Thursday, December 20, 2007

It is now time to downgrade the monoliners

The shocking and surprising revelation by MBIA – one the leading monoliners, i.e. bond insurers – that it has guaranteed $8.1 billion of collateralized debt obligations repackaging other CDOs and securities linked to subprime mortgages (i.e. it is holding the very risky CDOs of CDOs) – is the last drop in this monoliners’ farce: it is time for the credit rating agencies to downgrade most of these monoliners from their AAA rating status.

The forest issues is simple: a business – the monoliners’ insurance of securities and holding of risky ABS securities – that is fundamentally based on having a AAA rating is a business that does not deserve a AAA rating in the first place: it is clear to all that if a monoliner were to lose its AAA rating the essence of its business model would fail and such monoliner would have to close shop.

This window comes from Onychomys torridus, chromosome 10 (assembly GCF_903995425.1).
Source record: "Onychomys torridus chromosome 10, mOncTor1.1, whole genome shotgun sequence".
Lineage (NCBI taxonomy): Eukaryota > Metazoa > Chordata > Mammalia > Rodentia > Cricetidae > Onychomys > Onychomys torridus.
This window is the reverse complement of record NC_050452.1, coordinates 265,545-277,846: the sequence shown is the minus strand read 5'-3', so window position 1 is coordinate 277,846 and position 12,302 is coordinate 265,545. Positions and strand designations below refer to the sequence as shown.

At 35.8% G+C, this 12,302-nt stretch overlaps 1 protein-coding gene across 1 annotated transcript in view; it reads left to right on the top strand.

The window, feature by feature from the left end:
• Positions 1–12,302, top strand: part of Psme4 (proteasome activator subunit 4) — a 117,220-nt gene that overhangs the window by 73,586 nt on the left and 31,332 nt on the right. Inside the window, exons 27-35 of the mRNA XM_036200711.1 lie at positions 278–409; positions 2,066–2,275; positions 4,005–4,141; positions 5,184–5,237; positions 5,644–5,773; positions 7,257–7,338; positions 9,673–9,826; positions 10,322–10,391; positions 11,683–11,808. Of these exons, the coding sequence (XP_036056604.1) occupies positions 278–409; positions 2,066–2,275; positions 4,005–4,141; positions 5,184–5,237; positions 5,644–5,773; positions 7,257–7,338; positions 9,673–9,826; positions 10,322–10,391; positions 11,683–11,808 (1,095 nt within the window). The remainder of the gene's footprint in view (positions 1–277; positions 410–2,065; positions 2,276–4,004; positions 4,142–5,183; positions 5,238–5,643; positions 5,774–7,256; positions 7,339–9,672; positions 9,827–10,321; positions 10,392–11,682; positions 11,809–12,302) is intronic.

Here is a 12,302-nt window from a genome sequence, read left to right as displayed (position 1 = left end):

Add to this mess the fact that monoliners collectively insure $3,300bn of principal and interest (less than 30% of it ABS) with only a $22bn capital base. Of course a downgrade of monoliners will have a severe knock-on effect of potential downgrade on muni and other bond markets; analysts have estimated that such downgrades could cause losses writedowns of about $200bn. But these risks cannot be an excuse for not admitting that the monoliners don’t deserve an AAA rating. As long as monoliners were only in the muni bonds insurance business one could have made the argument that a prudent monoliner did deserve an AAA rating; but now that monoliners have vastly expanded in the ABS world of insuring toxic RMBSs, CDO, CDOs of CDOs and in some cases even holding these assets on their portfolios such an AAA rating does not make any sense.